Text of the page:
dodge vehicles lined up in staging lanes

VanHorn went back to some of the industry friends and contacts he had been bouncing ideas off of to get a feel for if his peers thought this was something he could pull off. One major yet odd detail to how this started to take shape was Dan’s desire to start getting involved in half-mile races. Half-mile and standing-mile racing is, you could say, its own little subculture. There is an even smaller group of crossover racers that enjoy and have a vehicle that can race in your typical quarter-mile racing, and the longer half-mile races. Dan had done some digging trying to piece together the plans to get into hosting half-mile races and quickly found out that it was no easy task. Many of those events are held at airfields and runways. Getting permits and permissions for that seemed to be getting less and less obtainable, which has ultimately lead to very few of these events existing anymore.

Well, guess what? Rockingham’s dragstrip is 5,000 feet long, as it was originally designed to double as a landing strip for Nascar drivers in the early days. Drivers would fly in, land and go race NASCAR “next door”. Dan mentions that there are no other dragstrips out there anywhere near this length. So hold up, not only could VanHorn use Rockingham for regular old-fashioned quarter-mile drag racing, he could also use it to get into half-mile racing? You bet!

Dodge vehicle doing a burnout

This small tidbit lead VanHorn to his friends at Van Drake racing, an outfit big into Mopar vehicles, drag racing and half-mile racing, who immediately said they were on board with partnering up to purchase Rockingham. Contracts were drawn, things were rolling and the deal was looking final. Enter COVID-19. Due to circumstances forced on the company from the COVID pandemic, Van Drake was forced to back out of purchasing the dragstrip. Thanks COVID, perfect timing. Who is going to purchase an event space, when most states won’t allow groups of more than 10 people to gather together? It definitely seemed to be the most inopportune time to go out and spend large sums of money and just wish upon a star that the pandemic and economy turn around quickly. VanHorn went back to Steve with the bad news in an effort to find some sort of last-ditch effort to make the deal happen. He was not ready to hit the brakes (never lift!). Steve definitely appreciated Dan’s passion for the sport and the facility and was willing to make it work from his side as much as he possibly could. VanHorn contacted his long-time friend and fellow racer Al Gennarelli and brought him up to speed on what had transpired over the past year. In the midst of (our favorite term) uncertain times, Gennarelli said, “I’m in, lets do it!” Not this time, COVID, not this time!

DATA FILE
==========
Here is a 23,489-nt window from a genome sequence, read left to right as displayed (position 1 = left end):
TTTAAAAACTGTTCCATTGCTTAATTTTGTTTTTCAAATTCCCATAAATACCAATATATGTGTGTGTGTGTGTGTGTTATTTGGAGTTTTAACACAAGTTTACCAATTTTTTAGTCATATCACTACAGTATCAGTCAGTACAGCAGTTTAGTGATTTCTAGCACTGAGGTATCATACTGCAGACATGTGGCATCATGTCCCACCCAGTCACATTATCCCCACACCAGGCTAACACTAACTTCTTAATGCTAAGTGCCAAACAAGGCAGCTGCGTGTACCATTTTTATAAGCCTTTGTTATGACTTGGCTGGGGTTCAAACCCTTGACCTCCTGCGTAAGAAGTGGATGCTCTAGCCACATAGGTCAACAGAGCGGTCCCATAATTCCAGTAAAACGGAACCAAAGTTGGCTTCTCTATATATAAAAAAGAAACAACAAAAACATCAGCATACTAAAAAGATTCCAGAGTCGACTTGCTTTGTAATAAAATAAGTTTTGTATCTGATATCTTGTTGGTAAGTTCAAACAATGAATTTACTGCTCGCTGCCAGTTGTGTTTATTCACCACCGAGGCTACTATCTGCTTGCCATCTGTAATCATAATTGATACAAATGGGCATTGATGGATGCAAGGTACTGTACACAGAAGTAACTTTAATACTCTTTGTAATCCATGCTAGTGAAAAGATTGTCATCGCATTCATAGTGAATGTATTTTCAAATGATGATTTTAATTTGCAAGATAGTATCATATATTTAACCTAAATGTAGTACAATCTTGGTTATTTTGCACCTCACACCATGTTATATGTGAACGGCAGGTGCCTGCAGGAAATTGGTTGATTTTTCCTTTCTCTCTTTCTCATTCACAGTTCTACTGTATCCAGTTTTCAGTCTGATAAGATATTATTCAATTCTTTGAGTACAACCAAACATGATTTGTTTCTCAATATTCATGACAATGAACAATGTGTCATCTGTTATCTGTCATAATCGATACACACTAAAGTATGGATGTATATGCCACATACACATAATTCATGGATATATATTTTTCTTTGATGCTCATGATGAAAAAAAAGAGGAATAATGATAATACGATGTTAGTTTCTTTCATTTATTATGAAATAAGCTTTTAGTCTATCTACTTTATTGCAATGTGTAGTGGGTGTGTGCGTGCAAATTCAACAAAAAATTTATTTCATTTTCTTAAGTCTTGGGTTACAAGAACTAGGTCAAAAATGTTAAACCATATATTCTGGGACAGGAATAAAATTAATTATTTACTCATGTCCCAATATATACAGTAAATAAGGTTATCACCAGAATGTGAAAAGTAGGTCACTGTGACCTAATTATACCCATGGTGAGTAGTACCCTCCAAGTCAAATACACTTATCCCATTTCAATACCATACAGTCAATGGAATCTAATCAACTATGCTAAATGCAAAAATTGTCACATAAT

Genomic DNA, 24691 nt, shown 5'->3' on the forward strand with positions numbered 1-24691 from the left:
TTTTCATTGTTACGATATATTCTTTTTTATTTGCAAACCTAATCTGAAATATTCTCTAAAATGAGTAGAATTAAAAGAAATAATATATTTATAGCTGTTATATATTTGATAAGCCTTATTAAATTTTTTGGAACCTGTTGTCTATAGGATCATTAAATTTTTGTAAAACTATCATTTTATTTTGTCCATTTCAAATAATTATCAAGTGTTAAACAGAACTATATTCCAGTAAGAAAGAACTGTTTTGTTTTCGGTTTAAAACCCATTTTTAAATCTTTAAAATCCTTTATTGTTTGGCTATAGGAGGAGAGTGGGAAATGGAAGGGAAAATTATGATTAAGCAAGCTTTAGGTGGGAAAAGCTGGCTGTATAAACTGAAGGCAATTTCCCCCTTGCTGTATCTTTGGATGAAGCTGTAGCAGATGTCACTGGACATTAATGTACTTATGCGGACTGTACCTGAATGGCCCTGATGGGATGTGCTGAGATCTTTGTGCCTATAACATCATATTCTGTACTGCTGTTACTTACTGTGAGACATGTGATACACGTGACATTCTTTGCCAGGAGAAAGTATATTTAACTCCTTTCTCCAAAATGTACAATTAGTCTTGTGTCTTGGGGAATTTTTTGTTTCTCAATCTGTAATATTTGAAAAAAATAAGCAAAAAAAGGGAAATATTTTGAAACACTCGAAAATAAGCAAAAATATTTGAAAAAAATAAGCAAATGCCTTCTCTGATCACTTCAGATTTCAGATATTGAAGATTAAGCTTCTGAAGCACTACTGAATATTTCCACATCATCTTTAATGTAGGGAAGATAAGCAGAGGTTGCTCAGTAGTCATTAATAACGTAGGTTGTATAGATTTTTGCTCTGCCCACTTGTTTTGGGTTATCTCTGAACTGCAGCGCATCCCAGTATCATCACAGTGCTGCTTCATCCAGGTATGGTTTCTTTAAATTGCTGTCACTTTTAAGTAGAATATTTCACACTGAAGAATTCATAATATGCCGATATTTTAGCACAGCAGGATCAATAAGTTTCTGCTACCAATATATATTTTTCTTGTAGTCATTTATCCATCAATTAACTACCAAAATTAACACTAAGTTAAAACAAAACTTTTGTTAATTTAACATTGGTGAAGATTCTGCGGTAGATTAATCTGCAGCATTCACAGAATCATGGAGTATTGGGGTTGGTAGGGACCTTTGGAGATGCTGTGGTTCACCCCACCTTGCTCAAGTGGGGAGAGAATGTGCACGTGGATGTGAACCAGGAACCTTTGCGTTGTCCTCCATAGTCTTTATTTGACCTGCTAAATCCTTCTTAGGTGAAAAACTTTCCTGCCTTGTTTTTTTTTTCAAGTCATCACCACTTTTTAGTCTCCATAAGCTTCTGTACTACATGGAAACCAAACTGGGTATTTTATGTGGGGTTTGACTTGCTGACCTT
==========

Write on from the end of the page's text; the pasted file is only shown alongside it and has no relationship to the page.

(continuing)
Dan and Al partnered up 50/50 and secured the contract and the deal was done. A slightly unorthodox plan followed, with Steve staying on board for two years to phase in and teach Dan and Al the ropes of running a facility like this. The group claims that it will be business as normal under the new ownership. All employees are staying on board and no major changes in programming will occur. While part of me wanted to hear Dan profess that no vehicle shall be allowed on the property unless it was of Mopar descent, those words never came out of his mouth.

Dodge vehicle doing a burnout

I asked Dan if us folks in the Mopar community could look forward to any additional Mopar-only festivities, to which he replied, “You better believe it.” I don’t want to spoil any surprises or plans, but Dan did mention that they hope to start creating some events for the community that will call Rockingham “home”. Why does the West Coast get all the fun? Me, personally, if I were on the payroll up at FCA HQ, I would be sending anything that needed to be tested down to Rockingham. Half-jokingly, I asked Dan, “Would you say that FCA is welcome to use Rockingham as a test facility and event space?” Dan responded with no qualms, “Definitely!”

Taking over a large operation like this will take some time, no doubt. But I can’t wait to see my fellow racer, Mopar enthusiast and friend pursue his dream encompassing everything horsepower and drag racing.

If you want to see the remaining 2020 Modern Street HEMI Shootout schedule, head over to Hemirace.com and be on the lookout for some really cool events to come from VanHorn, Gennarelli and Rockingham.

During a year of chaos, uncertainties, collapse and the worst economic downturn the world has ever seen, VanHorn showed us all that giving up just isn’t an option. And us Mopar guys, we WILL fight, the underdog against the world! And you DON’T want none of THIS!